Over the past few months, most of us have been spending more time at home than ever before. Couple that with an increasing amount of time spent online, and it is easy to see why ‘cleaning stress’ has become a thing.

When you are scrolling through images of other people’s seemingly spotless homes, it is easy to compare them to your own and let the guilt creep in. There is no doubt about it: a clean house will make you feel more relaxed (both mentally and physically). But finding the right balance can be a real challenge.

I don’t even know where to begin…

Just thinking about all the different areas that need to be ticked off the checklist is enough to put anyone off doing the cleaning.

In the kitchen, you have the countertops, sink, backsplashes and cabinets to think about — all of which need to be scrubbed down regularly with disinfectant to prevent the build-up of grime and bacteria. The shelves and inside walls of the fridge also need to be cleaned frequently (requiring you to take everything out first). Then you have the hob, vent, oven, microwave and all the other appliances to clean and wipe down, too. Dropped crumbs and spilt drinks quickly start to build up on kitchen floors as well, so a regular sweep and mop are essential.

Keeping the bathroom sparkling can also be challenging. Grout can be a real pain to keep clean, and everything from the tub and shower to the sink, taps and toilet can easily develop a build-up of soap scum, limescale, grime and bacteria. So, you should scrub and wipe down surfaces frequently (leaving the cleaning product to soak for a while will make this easier).

Common areas will require a frequent once over with the vacuum cleaner, including under cushions and furniture, to remove dirt. You will also need to wipe away dust from all of your picture frames, clocks and so on — which can be incredibly time-consuming depending on how many decorative items you have.

And these are just the key areas; you haven’t even started to tackle the rest of the house yet!

How do I know which products to use on this type of surface?

Knowing which products to use where (and the best way to use them) can save you a lot of time when cleaning. But with so many different types of surfaces around the house, it can be tricky to remember what you can and cannot use.

Laminate, quartz, soapstone, granite and concrete kitchen countertops can be cleaned safely with mild soap and water using a microfiber cleaning cloth (scrub brushes and scouring pads can scratch delicate surfaces and ruin the finish). Although some people like to use vinegar as a natural cleaning product, you should never use it on granite, soapstone or other stone surfaces as it can wear away the sealant and dull the appearance.

Commercial cleaning products designed for bathroom use are ideal for scrubbing tubs, showers, sinks and toilets. But be careful to never mix bleach products with any other household cleaners or chemicals — doing so will create a toxic concoction.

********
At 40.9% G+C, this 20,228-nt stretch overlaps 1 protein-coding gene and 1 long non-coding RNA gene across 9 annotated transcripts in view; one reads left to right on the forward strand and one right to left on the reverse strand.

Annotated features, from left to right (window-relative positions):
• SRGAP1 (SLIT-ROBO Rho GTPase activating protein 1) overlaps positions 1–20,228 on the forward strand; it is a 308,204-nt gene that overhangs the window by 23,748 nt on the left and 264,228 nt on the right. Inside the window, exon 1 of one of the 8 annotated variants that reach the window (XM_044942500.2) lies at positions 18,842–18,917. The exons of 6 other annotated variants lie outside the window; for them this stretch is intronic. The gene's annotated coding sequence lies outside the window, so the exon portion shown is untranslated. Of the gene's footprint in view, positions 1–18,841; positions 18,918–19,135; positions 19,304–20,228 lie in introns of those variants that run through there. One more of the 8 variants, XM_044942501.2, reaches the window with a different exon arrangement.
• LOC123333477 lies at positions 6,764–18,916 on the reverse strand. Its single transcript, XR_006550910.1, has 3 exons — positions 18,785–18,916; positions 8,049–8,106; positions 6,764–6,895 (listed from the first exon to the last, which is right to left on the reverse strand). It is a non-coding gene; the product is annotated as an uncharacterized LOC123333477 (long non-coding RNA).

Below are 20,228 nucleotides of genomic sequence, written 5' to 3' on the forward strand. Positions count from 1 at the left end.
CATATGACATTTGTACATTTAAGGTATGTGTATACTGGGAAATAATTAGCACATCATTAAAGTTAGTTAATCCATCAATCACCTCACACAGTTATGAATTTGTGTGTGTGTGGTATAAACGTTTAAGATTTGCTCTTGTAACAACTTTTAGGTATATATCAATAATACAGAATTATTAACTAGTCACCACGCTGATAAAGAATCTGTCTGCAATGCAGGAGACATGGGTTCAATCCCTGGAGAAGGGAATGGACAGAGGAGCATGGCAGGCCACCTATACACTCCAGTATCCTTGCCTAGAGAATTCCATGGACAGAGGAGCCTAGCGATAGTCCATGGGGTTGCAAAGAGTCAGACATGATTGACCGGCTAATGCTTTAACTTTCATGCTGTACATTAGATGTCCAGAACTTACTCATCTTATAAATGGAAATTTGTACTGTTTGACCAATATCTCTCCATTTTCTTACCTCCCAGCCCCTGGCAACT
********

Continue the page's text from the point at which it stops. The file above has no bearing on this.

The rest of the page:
Before cleaning floors, sweep or vacuum away any dust or debris, which could scratch the surface. Hot water mixed with a mild detergent makes an ideal mopping liquid for ceramic tiles, while hydrogen peroxide works well on stubborn stains. A mild bleach solution and toothbrush can then be used to tackle narrow, grouted channels. Avoid sponge mops though, which can push dirty water into the grout and make it more difficult to clean.

Hardwood floors are notoriously unforgiving, so require extra care and attention to keep them looking their best. Dedicated hardwood floor cleaners work best — just be careful not to get the floors too wet as the moisture can warp them. Steam cleaners and soap-based cleaners can also damage hardwood floors and should be avoided.

Glass and mirrors

Many cleaning methods leave behind streaks, residue and lint, making glass and mirrors some of the most difficult surfaces in your home to clean. For the best results, use a soft microfiber cloth or chamois (paper towels can leave behind unwanted lint) to work in a good glass cleaner using a circular motion followed by vertical and then horizontal strokes.

I just don’t have enough hours in the day!

Of all the reasons why you haven’t done the cleaning, not having enough time in the day probably ranks top on the list.

No one wants to think about setting aside 5 hours to clean the whole house. It is much easier to break it up into smaller, 15 or 30-minute spurts a day. But when you are trying to juggle family life, work, hobbies, socialising AND cleaning, that is easier said than done.

Between work, the school run, homework, food shopping, cooking, gym classes and weekend leisure activities, time quickly runs away — meaning the things that can wait another day or two (like cleaning) often end up falling off the to-do list.

So, how do all these people on the internet keep their homes spotless? Chances are they either a) spend hours and hours cleaning every week or b) they have hired a cleaner to do it all for them!

And we certainly know which option we would prefer…

At Haus Maids, we specialise in professional residential cleaning services and supply all the products and equipment — so you don’t have to worry about a thing! Contact your local office today to find out how we can keep your home looking sparkling.